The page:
Science & Technology Book Reviews

THE MAGIC OF MATH by Arthur Benjamin
SCIENCE & TECHNOLOGY
Released: Sept. 8, 2015

"Forget magic. Benjamin delivers a primer generously filled with insights and intuitions that make math approachable, interesting, and, yes, beautiful."
An enthusiastic celebration of the beauty of mathematics. Read full book review >
There Is Still Time by Peter Seidel
SCIENCE & TECHNOLOGY
Released: July 1, 2015

"An astute look at the many negative influences currently shaping our world, along with ideas to overcome them."
A longtime environmentalist looks at the state of the world and our prospects for surviving the future. Read full book review >

THIRTY MILLION WORDS by Dana Suskind
PSYCHOLOGY
Released: Sept. 8, 2015

"Informative, exciting new data that confirms the significant benefits gained by talking to your child."
New research demonstrating the importance of communicating with your child right from birth. Read full book review >
Predicting the Future: Can We Do It? And If Not, Why Not? by Gerard G. Nahum
PSYCHOLOGY
Released: Oct. 31, 2014

"A sometimes-difficult though rewarding journey through the possibilities and impossibilities of forecasting the future."
Nahum, a physician, offers his first book, an ambitious tome that exhaustively explores the human capacity to make predictions. Read full book review >
SCIENCE & TECHNOLOGY
Released: April 2, 2015

"Opens interesting doors and may inspire alternative ways of searching for truth, though the answers here leave something to be desired."
Verschuur (The Invisible Universe: The Story of Radio Astronomy, 2015, etc.) discusses his experimental search for extraterrestrial intelligence. Read full book review >

BOG BODIES UNCOVERED by Miranda Aldhouse-Green
HISTORY
Released: Sept. 8, 2015

"An intriguing window into the past."
A real-life forensic thriller revealing the secrets of ancient and modern bodies preserved in bogs—some for nearly 3,000 years—in the United Kingdom, the Netherlands, Denmark, and northern Germany. Read full book review >
PSYCHOLOGY
Released: Sept. 22, 2015

"A lively, balanced re-examination of the traditional mind-body issue in light of modern advances in neuroscience."
"We do not have bodies, we are bodies," writes Claxton (Emeritus, Learning Sciences/Univ. of Winchester; The Wayward Mind: An Intimate History of the Unconscious, 2005, etc.) in this challenge to the contemporary view of what it means to be intelligent. Read full book review >
U&ME: Communicating in Moments that Matter by John Stewart
SCIENCE & TECHNOLOGY
Released: July 7, 2014

"A useful book for anyone intent on bettering personal communications in the modern era."
Accessible distillation of current research on how to build communication skills that can create meaningful personal moments and enrich our lives. Read full book review >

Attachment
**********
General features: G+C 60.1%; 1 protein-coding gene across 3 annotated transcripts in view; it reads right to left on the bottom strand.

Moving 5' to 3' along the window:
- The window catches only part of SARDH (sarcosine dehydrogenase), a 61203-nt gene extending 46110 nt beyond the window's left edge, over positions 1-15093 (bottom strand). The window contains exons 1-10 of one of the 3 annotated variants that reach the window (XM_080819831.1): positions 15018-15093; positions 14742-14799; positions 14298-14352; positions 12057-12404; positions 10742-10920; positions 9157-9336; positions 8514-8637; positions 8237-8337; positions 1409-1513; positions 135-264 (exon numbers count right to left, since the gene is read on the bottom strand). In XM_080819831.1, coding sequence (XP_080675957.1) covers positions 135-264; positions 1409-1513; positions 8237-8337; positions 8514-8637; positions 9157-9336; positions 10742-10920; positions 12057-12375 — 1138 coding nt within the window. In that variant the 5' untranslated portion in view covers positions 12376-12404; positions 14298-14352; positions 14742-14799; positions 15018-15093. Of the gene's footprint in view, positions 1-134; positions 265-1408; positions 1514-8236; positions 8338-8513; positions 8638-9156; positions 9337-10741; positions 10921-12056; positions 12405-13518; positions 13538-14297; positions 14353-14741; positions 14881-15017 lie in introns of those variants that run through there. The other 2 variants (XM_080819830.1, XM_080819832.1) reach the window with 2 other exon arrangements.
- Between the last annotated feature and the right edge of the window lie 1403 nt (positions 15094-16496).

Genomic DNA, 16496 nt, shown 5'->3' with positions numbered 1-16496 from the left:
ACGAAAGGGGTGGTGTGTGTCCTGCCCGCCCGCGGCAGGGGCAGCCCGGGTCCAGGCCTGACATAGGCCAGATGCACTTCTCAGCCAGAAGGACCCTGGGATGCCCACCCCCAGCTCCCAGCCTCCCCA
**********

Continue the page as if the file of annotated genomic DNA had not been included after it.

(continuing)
OUR GRANDCHILDREN REDESIGNED by Michael Bess
SCIENCE & TECHNOLOGY
Released: Oct. 13, 2015

"In the future, accelerating technology and unexpected, revolutionary events—most of which will never be predicted by futurists—may produce a society as alien as some of our tools. Bess delivers an insightful philosophical analysis of how we must adjust."
An exuberant account of how biotechnology will vastly enhance not only our health, but our physical and mental abilities as well. Read full book review >
SCIENCE & TECHNOLOGY
Released: Sept. 22, 2015

"With wit, vision, and scholarship, Domingos describes how these scientists are creating programs that allow a computer to teach itself. Readers unfamiliar with logic and computer theory will have a difficult time, but those who persist will discover fascinating insights."
Traditionally, the only way to make a computer execute a task is to write precise instructions: an algorithm. As the author notes in this enthusiastic but not dumbed-down introduction to machine learning, it is impossible to "write a program to tell a computer how to drive a car or decipher handwriting, but if we give enough examples to a computer running a learning algorithm, it will figure out how to do it on its own." Read full book review >
THE EVOLUTION OF EVERYTHING by Matt Ridley
SCIENCE & TECHNOLOGY
Released: Nov. 3, 2015

"Like Malcolm Gladwell, Ridley's taste for counterintuitive arguments often oversimplifies and ignores contradictory evidence, but he provides a wild ride, almost too thought-provoking to read for long stretches but difficult to put down."
Evolution, a phenomenon without an underlying plan that explains life's development, has convinced scientists, if not the general public, but authorities still debate whether Darwin's theory applies to human society. Veteran science writer Ridley (The Rational Optimist: How Prosperity Evolves, 2010) investigates.Read full book review >
HARNESS THE SUN by Philip Warburg
CURRENT AFFAIRS
Released: Sept. 8, 2015

"A clear and persuasive report that is not so much electrifying as smoothly edifying."
For the future of green energy, the forecast is sunny. That's the message in this manual on the present state of solar energy. Read full book review >
Kirkus Interview
Jude Deveraux
June 30, 2015

New York Times bestselling author Jude Deveraux's eagerly awaited Ever After, the third novel in her blockbuster Nantucket Brides trilogy, continues the saga of the Montgomery-Taggerts, set on an island steeped in beauty and unforgettable romance. Life is anything but perfect for Hallie Hartley, a young physical therapist who has given up nearly everything—even her love life—for her beautiful blonde stepsister, Shelly. Though Shelly's acting career has never taken off, she has certainly perfected the crocodile tears to get what she wants—which all too often means Hallie's boyfriends. When Hallie arrives home early from work one fateful day, she makes two startling discoveries that will turn her life upside down. "This sexy, lighthearted romp brings the series to a satisfying close," our reviewer writes. View video >